WONG-ULRICH: And here's the thing, I would love for Bruce to stop worrying so much about the kids' college. Please.

ELAM: Why should he stop? Those are his kids.

WONG-ULRICH: There are too, too many parents here because they're caught between worry about the retirement and the college. And here's the things, kids, you guys have a lot more years to work off debt and to basically get that college degree than dad has to take care of himself.

So the question is, do you want to take care of dad in the future or do you want to take care of him now? I think Bruce needs to focus on himself and on his retirement and securing that and really the kids can get creative with college and put some of the burden on them instead.

ELAM: Bruce, I hope you got something from this. Thank you so much for sharing your story with us and being so honest.

And Jack Otter, thanks for bringing your expertise with us, today, and enjoy a birthday weekend.

OTTER: Thanks.

POLLARD: Thank you.

ELAM: Your health is important, that's so true, but also, it's really expensive. So, how the you balance your medical bills with your bottom line? We'll have the for you right after this.

(COMMERCIAL BREAK)

ELAM: Here's a sad fact for you. Health care costs are the No. 1 reason people go bankrupt in this country. So, imagine racking up tens of thousands of dollars of medical bills after losing your job.

(BEGIN VIDEO CLIP)

JAMIE SMITH, UNEMPLOYED: That threw a lot, not only physically but emotionally. So, I've lost my confidence and that's been hard to deal with.

(END VIDEO CLIP) ELAM: Jamie Smith and her husband is working to dig themselves out of that very situation. Jamie is joining us now on the phone from Bentonville, Arkansas, and we also have Ryan Mack here with us, he's the president of Optimum Capital Management to discuss this situation. Jamie, let me just ask you, what has happened since you've lost your job and these health care costs? Have you been able to manage those bills?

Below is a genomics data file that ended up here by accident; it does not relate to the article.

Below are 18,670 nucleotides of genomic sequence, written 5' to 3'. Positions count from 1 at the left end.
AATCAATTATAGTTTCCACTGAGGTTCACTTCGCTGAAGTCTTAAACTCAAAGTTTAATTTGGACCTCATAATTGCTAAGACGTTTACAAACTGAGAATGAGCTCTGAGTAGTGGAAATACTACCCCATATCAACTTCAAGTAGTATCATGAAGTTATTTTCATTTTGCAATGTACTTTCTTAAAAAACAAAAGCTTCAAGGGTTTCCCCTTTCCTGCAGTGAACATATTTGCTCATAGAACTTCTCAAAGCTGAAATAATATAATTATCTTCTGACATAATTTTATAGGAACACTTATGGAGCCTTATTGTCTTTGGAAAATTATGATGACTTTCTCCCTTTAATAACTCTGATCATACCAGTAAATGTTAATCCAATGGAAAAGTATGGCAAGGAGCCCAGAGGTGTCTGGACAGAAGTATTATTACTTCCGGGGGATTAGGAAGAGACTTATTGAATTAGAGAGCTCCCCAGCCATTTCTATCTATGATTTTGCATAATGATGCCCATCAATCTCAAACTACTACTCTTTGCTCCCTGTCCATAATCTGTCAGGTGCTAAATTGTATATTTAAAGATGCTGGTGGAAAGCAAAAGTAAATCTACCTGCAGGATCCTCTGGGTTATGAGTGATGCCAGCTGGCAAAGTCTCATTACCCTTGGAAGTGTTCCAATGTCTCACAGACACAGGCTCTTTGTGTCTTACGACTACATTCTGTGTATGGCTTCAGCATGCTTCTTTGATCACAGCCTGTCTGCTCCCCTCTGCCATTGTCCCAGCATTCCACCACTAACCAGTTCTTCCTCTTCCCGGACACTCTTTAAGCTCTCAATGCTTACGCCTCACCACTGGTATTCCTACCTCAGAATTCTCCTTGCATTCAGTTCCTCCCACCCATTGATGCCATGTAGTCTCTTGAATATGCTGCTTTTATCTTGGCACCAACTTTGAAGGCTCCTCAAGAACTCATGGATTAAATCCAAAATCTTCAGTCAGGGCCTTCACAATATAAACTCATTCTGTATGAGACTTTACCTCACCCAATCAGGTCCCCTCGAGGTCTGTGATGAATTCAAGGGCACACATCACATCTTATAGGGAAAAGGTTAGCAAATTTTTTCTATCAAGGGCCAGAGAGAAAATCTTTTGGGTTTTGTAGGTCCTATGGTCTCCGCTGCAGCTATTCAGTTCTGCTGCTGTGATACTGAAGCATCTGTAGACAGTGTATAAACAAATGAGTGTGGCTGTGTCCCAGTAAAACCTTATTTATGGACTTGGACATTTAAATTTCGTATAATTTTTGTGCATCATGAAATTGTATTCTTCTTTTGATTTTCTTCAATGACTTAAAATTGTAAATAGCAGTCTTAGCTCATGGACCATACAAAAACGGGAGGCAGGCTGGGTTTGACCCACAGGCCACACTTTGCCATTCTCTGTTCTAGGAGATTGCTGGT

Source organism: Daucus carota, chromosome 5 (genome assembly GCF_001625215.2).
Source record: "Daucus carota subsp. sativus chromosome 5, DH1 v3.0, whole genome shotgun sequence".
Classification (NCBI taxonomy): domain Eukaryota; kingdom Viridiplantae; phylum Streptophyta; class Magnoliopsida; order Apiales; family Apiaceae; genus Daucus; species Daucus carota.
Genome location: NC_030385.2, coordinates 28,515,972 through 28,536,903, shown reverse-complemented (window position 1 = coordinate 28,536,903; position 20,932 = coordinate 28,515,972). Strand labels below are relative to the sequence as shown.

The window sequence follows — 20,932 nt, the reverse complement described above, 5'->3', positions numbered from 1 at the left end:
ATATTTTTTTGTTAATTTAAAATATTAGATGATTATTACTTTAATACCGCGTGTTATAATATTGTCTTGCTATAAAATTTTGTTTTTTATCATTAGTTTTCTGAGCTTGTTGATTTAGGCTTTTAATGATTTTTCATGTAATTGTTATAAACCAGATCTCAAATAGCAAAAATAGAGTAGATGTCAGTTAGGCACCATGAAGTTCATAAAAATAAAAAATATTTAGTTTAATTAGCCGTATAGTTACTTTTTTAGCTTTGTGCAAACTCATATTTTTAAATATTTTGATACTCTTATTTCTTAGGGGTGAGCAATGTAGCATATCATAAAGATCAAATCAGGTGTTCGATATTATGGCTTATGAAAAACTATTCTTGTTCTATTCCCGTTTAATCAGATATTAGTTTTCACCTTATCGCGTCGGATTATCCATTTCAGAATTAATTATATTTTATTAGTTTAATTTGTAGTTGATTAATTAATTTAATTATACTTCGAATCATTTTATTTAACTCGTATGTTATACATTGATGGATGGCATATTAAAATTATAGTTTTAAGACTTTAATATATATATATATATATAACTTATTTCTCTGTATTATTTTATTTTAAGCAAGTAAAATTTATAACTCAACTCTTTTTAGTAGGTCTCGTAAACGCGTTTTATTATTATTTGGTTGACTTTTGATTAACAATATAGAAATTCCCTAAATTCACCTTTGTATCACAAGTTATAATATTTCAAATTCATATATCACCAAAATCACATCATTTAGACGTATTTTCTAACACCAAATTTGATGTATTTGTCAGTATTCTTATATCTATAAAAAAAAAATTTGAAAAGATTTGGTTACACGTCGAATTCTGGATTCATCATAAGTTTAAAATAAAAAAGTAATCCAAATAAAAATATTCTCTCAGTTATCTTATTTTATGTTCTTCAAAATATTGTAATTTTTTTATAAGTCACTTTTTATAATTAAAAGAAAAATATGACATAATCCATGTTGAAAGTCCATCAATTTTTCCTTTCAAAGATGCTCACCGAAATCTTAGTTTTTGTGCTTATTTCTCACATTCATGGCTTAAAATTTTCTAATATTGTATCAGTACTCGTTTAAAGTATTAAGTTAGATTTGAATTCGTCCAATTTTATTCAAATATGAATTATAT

SMITH: We basically have stuck with the wise decisions that we were decisions that we were trying to make before I call it the economy -- before the recession and everything happened. We make payments in small increments. We've made arrangements with every single provider to whom we owe money and we are making regular payments and if we knew if we kept it small, it would satisfy them that we were trying to pay off the account. And as we pay the smaller ones off, we're adding that amount to the bigger accounts and just trying to kind of steamroll that a little bit...

ELAM: Jamie, I just want to point out something that you said that was really important and it's probably the overarching theme here, Ryan. She is saying that she and her husband have been proactive about working out paying these bills. And I think a lot of people when they're dealing with these health care issues don't do that and that's where they end up take a big hit. Isn't this a great move for her?

RYAN MACK, OPTIMUM CAPITAL MGMT: Well, definitely on front side, when looking at her budget, she's obviously budgeted very well to make sure that she knew exactly how much she could afford to pay on these bills and then she organized them to figured out what is my smallest amount that we have to owe, let me pay my entire surplus of home budget and commit it to that health care -- to that bill, and then put it to the next piece and then continue to move forward and that (INAUDIBLE) fashion. So I definitely think she's being very responsible.

And another thing, on the other side, what sort of programs do they have in your area. I know that down in Arkansas they have that comprehensive health insurance pool that CHIPArkansas.gov or dot org, rather, that I actually found out by going onto HealthCare.gov and figuring out by your state what sort of plans that they have in your area that makes sure you can kind of cope with these health care expenses that you have going on.